Don Bosco (St. John Bosco) was inspired to create a vast movement of persons to bring the Gospel of Jesus to young people and to work for their benefit.
Born: August 16, 1815 Castelnuovo d’Asti (now Castelnuovo Don Bosco), Italy
Ordained: June 5, 1841 Turin
Died: January 31, 1888 Turin
Canonized: April 1, 1934
Feast day: January 31
Popularly known as Don Bosco, St. John Bosco is one of the most beloved of modern saints. From his childhood, he wanted to dedicate his life to keeping youngsters close to God. As a boy he used to repeat to his friends, stories he had read or sermons he had heard and would then lead his listeners in the recitation of the rosary. From travelling jugglers, acrobats, and magicians he learned tricks and put on his own shows; the price of admission being the common recitation of the rosary.
As a young priest, Don Bosco went to Turin. Hordes of boys were descending on the capital, looking for work in the factories and construction projects. Many of these youths were orphans, many were seasonal workers from the outlying farmlands, and those with families were usually poor and often had family problems. Don Bosco devised a plan to care for delinquents after their release in order to keep boys out of trouble. He called the institution that he envisioned an “oratory,” a place of prayer. It was much more than that; it was a place to play and make friends, a school, an employment service, and a home. Every Sunday and feast day Don Bosco gathered the poor and the abandoned youths of Turin, heard their confessions, celebrated Mass for them, preached in the language they could understand, led them in games and hikes, told them stories and listened to their problems. He found them places to stay and before long he opened a hospice that eventually housed hundreds. He found them jobs with reputable employers. He opened a night school, and later a trade school and what we would call a college prep programme.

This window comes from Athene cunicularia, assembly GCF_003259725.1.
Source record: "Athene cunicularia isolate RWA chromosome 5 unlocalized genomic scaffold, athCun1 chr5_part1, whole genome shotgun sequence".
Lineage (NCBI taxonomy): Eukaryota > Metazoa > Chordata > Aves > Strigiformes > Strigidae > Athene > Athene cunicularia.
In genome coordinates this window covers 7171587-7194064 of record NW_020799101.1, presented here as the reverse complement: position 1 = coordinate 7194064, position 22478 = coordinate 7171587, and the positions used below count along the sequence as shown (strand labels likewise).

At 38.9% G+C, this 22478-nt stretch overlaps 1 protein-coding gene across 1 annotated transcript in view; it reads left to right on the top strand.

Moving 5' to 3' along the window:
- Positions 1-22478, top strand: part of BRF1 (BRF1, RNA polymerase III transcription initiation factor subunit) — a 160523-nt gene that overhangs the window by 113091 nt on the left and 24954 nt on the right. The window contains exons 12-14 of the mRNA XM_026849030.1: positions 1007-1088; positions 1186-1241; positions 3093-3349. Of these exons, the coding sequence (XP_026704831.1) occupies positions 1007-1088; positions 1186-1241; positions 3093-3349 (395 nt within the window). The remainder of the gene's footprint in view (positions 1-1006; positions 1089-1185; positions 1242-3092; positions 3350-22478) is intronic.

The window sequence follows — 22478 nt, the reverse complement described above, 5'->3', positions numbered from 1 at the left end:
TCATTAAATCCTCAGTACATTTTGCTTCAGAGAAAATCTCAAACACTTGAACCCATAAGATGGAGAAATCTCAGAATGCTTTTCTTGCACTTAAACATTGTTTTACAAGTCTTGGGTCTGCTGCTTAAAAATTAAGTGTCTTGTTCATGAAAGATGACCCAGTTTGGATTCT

All of this work Don Bosco put under the patronage of St. Francis de Sales, who was known for his patience and gentleness, qualities essential to educators. Hence the institution was called the Oratory of St. Francis de Sales.
The first Salesian work outside Turin opened in 1863; by the time Don Bosco died, his Salesians- men and women- numbered 1,400 and were in 9 countries of Europe and South America. Today they labour for the poor and abandoned young people on all 6 continents, in about 130 countries, and number about 28,000. In addition there are tens of thousands of members of the wider Salesian family: co-operators, alumni, a secular institute, and several small religious congregations.